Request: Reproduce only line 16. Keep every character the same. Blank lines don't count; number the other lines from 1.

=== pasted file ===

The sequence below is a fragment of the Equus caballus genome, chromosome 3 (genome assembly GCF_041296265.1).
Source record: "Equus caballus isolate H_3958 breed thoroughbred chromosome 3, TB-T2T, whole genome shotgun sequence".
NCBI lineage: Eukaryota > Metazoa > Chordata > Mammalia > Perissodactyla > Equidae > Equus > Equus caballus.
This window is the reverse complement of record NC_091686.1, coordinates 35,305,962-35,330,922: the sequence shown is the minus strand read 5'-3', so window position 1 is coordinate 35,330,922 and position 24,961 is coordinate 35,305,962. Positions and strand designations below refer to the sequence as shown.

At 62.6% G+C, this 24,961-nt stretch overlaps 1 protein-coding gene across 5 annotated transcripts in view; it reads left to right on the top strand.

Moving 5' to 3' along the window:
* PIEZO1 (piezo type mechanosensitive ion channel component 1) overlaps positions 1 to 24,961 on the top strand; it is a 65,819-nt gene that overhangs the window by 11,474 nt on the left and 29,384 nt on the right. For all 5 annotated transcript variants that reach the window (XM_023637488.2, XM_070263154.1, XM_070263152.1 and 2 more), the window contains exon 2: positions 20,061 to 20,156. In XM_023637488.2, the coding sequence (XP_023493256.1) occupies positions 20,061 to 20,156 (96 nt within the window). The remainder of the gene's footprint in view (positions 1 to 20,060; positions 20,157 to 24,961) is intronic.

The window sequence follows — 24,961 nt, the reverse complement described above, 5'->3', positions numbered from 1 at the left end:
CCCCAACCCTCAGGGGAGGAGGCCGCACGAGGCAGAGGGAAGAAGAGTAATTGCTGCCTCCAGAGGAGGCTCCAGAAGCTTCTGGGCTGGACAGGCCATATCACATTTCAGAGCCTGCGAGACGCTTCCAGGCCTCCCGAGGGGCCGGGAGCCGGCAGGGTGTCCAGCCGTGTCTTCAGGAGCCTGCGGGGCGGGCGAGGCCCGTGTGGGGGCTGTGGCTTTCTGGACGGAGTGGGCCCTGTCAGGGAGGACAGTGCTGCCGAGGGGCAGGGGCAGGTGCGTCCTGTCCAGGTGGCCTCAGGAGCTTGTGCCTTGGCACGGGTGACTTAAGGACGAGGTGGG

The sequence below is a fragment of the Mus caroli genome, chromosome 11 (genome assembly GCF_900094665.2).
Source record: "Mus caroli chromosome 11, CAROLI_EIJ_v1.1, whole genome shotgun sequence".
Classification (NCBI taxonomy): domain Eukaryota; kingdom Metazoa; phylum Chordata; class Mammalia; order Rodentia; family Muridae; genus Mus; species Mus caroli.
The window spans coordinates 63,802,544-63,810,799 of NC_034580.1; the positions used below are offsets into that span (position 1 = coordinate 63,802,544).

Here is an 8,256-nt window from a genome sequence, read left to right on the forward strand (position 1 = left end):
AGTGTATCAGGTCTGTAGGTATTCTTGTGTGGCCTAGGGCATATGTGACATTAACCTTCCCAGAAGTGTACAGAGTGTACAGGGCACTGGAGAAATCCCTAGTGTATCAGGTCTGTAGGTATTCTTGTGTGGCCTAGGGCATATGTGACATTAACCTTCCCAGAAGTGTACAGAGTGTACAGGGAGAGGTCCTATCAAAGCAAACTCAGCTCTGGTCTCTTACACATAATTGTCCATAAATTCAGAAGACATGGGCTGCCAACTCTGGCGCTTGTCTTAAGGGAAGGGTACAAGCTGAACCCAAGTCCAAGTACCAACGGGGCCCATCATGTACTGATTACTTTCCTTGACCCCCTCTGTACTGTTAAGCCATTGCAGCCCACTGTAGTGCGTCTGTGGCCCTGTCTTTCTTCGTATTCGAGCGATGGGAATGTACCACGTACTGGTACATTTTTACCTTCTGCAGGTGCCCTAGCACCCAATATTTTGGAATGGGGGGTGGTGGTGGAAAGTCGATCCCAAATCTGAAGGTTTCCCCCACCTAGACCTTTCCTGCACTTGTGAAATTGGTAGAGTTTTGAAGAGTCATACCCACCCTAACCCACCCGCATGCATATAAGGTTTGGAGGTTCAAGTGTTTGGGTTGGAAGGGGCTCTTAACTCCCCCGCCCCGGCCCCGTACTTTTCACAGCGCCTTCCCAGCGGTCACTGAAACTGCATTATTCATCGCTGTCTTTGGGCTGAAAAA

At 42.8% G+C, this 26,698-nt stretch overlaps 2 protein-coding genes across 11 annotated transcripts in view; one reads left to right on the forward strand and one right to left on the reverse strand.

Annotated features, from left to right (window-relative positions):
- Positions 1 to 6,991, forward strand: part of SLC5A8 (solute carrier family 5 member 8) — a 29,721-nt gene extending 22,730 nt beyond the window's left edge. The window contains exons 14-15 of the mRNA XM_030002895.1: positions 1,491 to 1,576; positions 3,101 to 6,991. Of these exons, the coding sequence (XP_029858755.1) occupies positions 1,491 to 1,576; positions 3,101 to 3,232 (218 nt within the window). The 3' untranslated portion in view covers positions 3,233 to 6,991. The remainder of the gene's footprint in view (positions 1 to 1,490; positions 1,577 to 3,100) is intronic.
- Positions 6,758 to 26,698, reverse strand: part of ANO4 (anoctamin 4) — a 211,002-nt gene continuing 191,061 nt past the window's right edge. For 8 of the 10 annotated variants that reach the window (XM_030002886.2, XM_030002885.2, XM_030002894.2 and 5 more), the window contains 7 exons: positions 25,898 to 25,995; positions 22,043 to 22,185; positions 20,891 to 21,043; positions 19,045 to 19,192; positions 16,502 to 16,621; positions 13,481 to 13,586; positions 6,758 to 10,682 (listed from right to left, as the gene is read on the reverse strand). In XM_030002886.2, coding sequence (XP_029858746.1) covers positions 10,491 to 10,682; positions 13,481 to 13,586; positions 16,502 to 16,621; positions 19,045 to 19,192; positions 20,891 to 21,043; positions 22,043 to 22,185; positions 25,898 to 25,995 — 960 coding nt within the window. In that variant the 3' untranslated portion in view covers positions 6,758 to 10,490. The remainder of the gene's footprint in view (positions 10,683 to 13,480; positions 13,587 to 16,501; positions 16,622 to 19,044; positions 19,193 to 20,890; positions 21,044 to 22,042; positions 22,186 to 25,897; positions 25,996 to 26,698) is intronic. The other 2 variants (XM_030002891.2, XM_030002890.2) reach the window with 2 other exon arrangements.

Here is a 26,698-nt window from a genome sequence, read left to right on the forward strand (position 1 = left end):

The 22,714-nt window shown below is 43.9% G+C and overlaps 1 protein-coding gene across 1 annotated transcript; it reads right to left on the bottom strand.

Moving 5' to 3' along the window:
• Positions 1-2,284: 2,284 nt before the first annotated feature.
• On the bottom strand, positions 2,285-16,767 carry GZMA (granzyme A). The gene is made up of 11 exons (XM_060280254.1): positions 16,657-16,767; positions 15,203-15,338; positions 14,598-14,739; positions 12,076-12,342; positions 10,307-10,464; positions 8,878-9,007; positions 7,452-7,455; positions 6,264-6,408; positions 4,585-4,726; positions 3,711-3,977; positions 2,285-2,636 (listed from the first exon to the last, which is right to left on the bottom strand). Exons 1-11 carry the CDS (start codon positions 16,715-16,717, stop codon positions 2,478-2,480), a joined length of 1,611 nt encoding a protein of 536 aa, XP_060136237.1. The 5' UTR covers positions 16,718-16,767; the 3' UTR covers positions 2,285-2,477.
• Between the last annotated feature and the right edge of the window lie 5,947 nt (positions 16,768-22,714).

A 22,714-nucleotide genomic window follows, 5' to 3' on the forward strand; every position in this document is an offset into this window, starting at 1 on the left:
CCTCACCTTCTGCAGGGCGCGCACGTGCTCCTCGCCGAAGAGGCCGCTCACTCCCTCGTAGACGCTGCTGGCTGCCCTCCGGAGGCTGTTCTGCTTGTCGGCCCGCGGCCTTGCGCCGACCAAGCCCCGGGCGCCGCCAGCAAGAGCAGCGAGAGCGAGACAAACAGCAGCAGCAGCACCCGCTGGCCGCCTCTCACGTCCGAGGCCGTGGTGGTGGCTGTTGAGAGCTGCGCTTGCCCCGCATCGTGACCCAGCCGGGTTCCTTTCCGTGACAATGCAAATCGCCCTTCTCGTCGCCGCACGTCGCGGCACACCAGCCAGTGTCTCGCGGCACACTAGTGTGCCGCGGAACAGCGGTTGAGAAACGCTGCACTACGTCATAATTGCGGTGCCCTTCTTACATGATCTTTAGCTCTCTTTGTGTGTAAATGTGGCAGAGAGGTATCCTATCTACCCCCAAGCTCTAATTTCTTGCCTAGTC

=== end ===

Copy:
At 42.8% G+C, this 26,698-nt stretch overlaps 2 protein-coding genes across 11 annotated transcripts in view; one reads left to right on the forward strand and one right to left on the reverse strand.